Or perhaps that's the republican angle I’ve taken home from Trevor Nunn’s down-to-earth production, consistent with his previous Wars of the Roses trilogy. He uses the modern revision of the text that incorporates some of Shakespeare’s original sources to fill out the narrative, and this does mean that a great deal of jaw-jaw is interspersed with war-war, which Nunn’s designers project in rather awesome Eisenstein-ish black-and-white film sequences on big screens either side of the stage. As the Rose’s stage itself has been transformed by carpentry with medieval wooden balconies and doorways – into the old Rose, perhaps, where Shakespeare’s early plays were first put on – this contrast of eras invites us to read Shakespeare’s undimmed relevance to the vernacular of politics.

And how easy some of the lines make it: “That smooth-faced gentleman, tickling Commodity,/ Commodity the bias of the world”, and “’Twas ever thus, and will be”, and “While I am a beggar, I will rail/ And say there is no sin but to be rich;/ And being rich, my virtue then shall be/ To say there is no vice but beggary.” The witty character of the Bastard Faulconbridge is the audience's entry point – a jesting journeyman who seizes reality, and unemotionally accepts a sudden change of parentage, discovering belatedly that he is Richard the Lionheart’s bastard child, as a career decision.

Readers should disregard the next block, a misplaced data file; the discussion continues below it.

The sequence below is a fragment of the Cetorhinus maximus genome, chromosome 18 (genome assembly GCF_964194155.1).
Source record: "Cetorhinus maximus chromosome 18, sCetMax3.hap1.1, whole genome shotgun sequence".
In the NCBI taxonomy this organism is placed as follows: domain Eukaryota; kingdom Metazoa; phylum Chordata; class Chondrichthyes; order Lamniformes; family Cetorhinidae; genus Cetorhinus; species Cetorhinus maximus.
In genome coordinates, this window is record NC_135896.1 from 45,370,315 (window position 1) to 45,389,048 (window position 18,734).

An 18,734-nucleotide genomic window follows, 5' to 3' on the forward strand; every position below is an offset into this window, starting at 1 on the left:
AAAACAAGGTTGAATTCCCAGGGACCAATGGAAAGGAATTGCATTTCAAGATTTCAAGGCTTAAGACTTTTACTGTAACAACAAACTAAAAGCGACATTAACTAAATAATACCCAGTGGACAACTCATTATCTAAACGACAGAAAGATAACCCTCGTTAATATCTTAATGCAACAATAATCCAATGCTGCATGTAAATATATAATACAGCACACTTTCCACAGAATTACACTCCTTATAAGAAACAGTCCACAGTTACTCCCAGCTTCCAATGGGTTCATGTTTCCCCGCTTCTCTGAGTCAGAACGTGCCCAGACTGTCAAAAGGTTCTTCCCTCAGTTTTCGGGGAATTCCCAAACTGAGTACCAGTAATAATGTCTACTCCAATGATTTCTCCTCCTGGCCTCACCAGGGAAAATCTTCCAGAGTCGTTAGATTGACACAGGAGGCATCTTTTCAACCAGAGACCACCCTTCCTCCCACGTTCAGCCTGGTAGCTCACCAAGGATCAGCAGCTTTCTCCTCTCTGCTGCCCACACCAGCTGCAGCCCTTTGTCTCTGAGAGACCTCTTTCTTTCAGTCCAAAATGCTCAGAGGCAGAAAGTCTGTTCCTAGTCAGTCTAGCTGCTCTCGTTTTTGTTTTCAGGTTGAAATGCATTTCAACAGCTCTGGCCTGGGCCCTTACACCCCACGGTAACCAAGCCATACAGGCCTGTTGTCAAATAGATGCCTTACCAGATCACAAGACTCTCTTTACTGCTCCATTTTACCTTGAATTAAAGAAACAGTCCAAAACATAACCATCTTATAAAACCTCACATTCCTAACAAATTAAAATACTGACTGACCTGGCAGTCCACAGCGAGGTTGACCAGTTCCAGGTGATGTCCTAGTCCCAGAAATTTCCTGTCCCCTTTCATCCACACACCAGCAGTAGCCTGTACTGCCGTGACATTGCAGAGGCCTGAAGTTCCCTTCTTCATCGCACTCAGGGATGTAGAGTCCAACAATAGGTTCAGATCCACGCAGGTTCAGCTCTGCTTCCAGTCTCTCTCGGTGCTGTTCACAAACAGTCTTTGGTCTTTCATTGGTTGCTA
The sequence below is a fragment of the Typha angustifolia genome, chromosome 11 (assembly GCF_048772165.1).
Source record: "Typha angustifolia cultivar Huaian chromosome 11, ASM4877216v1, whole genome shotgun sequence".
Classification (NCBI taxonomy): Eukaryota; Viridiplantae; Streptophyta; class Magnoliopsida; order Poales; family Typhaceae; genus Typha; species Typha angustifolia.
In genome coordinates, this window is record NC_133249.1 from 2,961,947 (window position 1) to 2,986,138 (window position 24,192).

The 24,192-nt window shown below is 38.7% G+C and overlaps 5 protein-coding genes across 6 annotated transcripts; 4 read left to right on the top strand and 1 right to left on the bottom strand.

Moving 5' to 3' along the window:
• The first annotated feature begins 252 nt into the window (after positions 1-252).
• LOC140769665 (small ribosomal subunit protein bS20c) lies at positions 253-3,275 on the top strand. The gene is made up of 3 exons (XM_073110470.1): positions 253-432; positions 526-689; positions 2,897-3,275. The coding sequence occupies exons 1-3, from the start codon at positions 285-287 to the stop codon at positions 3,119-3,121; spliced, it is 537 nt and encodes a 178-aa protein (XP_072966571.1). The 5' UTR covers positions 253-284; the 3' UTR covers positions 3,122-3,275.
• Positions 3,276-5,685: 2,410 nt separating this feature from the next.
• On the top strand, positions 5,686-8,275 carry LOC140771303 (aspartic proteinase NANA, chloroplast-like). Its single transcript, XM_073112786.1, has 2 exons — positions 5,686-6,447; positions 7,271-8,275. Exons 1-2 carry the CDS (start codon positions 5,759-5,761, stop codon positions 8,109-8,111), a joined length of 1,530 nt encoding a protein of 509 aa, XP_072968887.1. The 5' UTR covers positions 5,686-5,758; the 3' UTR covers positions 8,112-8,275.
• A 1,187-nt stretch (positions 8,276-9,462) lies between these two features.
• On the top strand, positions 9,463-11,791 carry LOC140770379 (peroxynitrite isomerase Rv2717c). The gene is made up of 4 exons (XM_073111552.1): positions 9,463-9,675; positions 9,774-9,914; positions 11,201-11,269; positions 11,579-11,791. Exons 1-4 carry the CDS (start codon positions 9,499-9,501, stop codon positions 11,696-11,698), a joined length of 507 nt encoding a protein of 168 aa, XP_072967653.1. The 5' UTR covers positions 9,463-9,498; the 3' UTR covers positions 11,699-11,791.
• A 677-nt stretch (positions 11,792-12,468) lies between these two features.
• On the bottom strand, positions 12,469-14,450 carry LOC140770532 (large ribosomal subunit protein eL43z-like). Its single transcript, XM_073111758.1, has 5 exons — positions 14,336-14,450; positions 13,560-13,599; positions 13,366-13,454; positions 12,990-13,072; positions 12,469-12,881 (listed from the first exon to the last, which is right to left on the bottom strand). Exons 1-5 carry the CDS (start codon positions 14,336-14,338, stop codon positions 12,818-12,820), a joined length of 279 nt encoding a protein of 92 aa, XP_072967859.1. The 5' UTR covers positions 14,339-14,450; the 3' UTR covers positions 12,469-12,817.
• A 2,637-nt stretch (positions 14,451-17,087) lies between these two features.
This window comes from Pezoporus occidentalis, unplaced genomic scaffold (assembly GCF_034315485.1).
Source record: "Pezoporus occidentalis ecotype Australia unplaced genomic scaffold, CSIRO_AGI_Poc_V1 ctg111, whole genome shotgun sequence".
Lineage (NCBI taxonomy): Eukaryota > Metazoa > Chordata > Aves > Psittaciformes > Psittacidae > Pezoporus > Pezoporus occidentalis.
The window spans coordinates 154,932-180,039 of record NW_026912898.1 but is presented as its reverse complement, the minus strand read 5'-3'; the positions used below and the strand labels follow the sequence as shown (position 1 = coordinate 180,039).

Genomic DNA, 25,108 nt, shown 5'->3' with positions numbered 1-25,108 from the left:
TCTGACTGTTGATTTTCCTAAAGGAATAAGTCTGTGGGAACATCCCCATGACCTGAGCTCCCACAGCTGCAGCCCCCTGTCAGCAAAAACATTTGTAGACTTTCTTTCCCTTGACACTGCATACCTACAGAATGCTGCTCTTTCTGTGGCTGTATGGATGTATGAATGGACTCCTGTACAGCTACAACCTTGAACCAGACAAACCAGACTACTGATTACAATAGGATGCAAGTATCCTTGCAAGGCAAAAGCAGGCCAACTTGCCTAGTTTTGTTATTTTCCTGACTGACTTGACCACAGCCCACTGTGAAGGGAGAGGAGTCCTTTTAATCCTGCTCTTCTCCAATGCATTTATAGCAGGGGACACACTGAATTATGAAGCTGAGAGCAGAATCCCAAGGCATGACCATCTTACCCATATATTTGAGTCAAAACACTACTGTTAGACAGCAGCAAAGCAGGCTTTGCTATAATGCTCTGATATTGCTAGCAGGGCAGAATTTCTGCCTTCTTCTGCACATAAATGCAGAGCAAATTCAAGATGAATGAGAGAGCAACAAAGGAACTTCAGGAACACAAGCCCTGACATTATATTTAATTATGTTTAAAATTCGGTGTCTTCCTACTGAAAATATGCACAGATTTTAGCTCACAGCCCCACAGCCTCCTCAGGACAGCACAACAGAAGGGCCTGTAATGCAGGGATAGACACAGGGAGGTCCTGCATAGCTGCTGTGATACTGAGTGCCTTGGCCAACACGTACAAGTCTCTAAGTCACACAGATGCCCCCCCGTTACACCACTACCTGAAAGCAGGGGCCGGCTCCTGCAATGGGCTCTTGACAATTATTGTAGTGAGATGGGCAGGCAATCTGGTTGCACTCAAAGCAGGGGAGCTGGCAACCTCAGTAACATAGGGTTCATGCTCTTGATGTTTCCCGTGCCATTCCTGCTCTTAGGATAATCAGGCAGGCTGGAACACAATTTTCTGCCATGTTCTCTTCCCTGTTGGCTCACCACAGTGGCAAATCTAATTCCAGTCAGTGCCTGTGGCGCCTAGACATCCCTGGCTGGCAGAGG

Howard CharlesFaulconbridge’s rational opportunism and realpolitik is a somewhat schematic counterweight to the completely barking king, John, who has all the intransigent vanity of his descendant Richard II but none of the noble aspiration. Jamie Ballard, with raggedy long hair, rolling eyes, and a malicious, suspicious edginess in every twitch, gives an eye-catchingly nutty performance, grabbing his crown in both hands like a child clinging to his toy bear. At one point he even bites like a wild animal at the King of France during their arm-wrestling negotiations – the best, most suspensefully staged scene in the play as the cast crowd around the kings.